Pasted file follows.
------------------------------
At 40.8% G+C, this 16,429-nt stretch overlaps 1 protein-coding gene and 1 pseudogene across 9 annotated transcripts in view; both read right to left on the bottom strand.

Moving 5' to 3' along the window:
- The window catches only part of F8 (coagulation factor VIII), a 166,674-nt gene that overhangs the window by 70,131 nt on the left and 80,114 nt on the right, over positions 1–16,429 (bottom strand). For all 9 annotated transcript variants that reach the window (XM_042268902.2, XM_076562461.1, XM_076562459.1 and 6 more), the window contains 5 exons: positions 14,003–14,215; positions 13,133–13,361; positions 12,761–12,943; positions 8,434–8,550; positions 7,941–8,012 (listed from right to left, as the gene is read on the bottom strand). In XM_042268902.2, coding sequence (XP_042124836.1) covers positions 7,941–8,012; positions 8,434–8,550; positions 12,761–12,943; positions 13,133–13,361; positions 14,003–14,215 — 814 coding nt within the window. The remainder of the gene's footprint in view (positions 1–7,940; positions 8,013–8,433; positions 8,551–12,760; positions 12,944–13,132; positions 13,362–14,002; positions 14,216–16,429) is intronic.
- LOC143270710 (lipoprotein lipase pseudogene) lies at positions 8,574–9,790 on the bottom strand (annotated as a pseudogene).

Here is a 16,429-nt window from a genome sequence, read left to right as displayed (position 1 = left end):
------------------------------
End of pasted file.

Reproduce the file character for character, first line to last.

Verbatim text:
At 40.8% G+C, this 16,429-nt stretch overlaps 1 protein-coding gene and 1 pseudogene across 9 annotated transcripts in view; both read right to left on the bottom strand.

Moving 5' to 3' along the window:
- The window catches only part of F8 (coagulation factor VIII), a 166,674-nt gene that overhangs the window by 70,131 nt on the left and 80,114 nt on the right, over positions 1–16,429 (bottom strand). For all 9 annotated transcript variants that reach the window (XM_042268902.2, XM_076562461.1, XM_076562459.1 and 6 more), the window contains 5 exons: positions 14,003–14,215; positions 13,133–13,361; positions 12,761–12,943; positions 8,434–8,550; positions 7,941–8,012 (listed from right to left, as the gene is read on the bottom strand). In XM_042268902.2, coding sequence (XP_042124836.1) covers positions 7,941–8,012; positions 8,434–8,550; positions 12,761–12,943; positions 13,133–13,361; positions 14,003–14,215 — 814 coding nt within the window. The remainder of the gene's footprint in view (positions 1–7,940; positions 8,013–8,433; positions 8,551–12,760; positions 12,944–13,132; positions 13,362–14,002; positions 14,216–16,429) is intronic.
- LOC143270710 (lipoprotein lipase pseudogene) lies at positions 8,574–9,790 on the bottom strand (annotated as a pseudogene).

Here is a 16,429-nt window from a genome sequence, read left to right as displayed (position 1 = left end):